Energy 'crisis' provides engineering students leadership experience

June 15, 2021

The subpoena arrived at 9:45 p.m. on Friday, ordering the fictitious Wolfhelm Mining Ltd. executive team to appear in court. Their presence was requested to testify on an unfolding crisis that began a few hours earlier when a dam containing mining waste was breached on a remote Asian-Pacific island, flooding several villages, claiming the lives of hundreds and contaminating the region's drinking water supply. It wasn't until 11 p.m. that the students got any good news — that a Penn State research team rumored to be in the area had been found unharmed.

The simulated crisis continued for the next 24 hours and student teams were assigned to address the ever-increasing problems.

"We were just getting email, after email, after email," said Rosellen Martin, who graduated this spring with a degree in energy engineering. "The night was so stressful. I couldn't read and keep up that fast."

The roller coaster evening was part of the Energy Crisis Leadership Challenge, designed as the capstone project for an energy business and finance course in the John and Willie Leone Family Department of Energy and Mineral Engineering (EME) focused on crisis management.

Throughout the spring semester, students reviewed case studies of actual industry crisis, debated approaches, and heard from energy sector experts to prepare them for navigating stressful emergencies.

Shreya Manoj, who graduated this spring with a degree in energy engineering, said the entire class is an excellent opportunity for STEM students to dive into the leadership mindset and prepare for working on a team. 

"It's hard to visualize yourself in that situation. You're not thinking 'what would I do' when you're just reading case studies," said Shreya. "Hearing from a person who was actually involved in a crisis, to have them walk you through their decisions and then to go through a simulation ourselves was a valuable experience." 

The teams continued to work throughout the night and early into Saturday morning, preparing for the board member meeting and press conference.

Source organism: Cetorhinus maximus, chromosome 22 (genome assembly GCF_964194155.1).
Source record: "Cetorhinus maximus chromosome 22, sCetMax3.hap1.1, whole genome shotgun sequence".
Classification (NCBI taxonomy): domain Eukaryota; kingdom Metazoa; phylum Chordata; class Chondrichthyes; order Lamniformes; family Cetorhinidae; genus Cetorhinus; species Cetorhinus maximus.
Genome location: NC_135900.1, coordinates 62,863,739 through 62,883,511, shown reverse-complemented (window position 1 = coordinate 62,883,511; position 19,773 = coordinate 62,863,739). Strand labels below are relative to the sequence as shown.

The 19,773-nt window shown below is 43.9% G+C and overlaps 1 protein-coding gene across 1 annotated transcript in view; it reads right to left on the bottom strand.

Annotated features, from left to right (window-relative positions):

Experienced Penn State alumni and EME faculty played the contentious board members representing energy companies and experts in media relations from news organizations and the college’s strategic communications staff filled the role of the media. Both the board and the media grilled the student teams, demanding answers.

On Saturday, just shy of 24 hours since the initial email, the challenge was over and the board judged the students on their performance.

Manoj, who won best individual performance, felt grateful for the experience.

"I think there's a method to the madness that is not often taught, and I think that's why this course is different. You really understand what it takes to make decisions and perform in those high-stress situations."

Liam Cummings, who graduated in 2020 with a bachelor of science in energy engineering and minor in energy business and finance, participated as a board member for this year’s challenge. Cummings won the best individual performance award last year and has already seen the benefits in the first year of his career.

"Participating and winning last year made me feel like I can tackle anything that comes my way. Specifically, being able to focus during stressful situations and learning how to prioritize." said Cummings. "This year as a board member, I also learned a great deal deliberating with my fellow board members, who all have had long and interesting careers. It was an awesome opportunity."

The challenge designed by Peter Rigby, a 1979 Penn State graduate in petroleum and natural gas engineering and energy expert, is meant to be a pressure cooker for the students to strengthen their team-working and leadership skills. 

"Today’s employers want people entering the workforce who can solve multidisciplinary problems together and know how to collaborate and cooperate with people of very different backgrounds," said Rigby.

Rigby believes in the heightened importance of real-world experiences and wanted to design a challenge that forces the students to think on their feet, defend their positions and solve the unstructured problems. When watching the student executive teams work together, he was impressed by the results and sees success in many of the student’s futures because of their ‘crisis’ leadership experience.

"This class offers a wealth of nontraditional opportunities to learn and a crisis situation is a great vehicle to push people into an unfamiliar experience, where they can experiment and make mistakes without consequences. It will be an experience these students will never, ever forget."  

(Media Contacts)

Last Updated June 15, 2021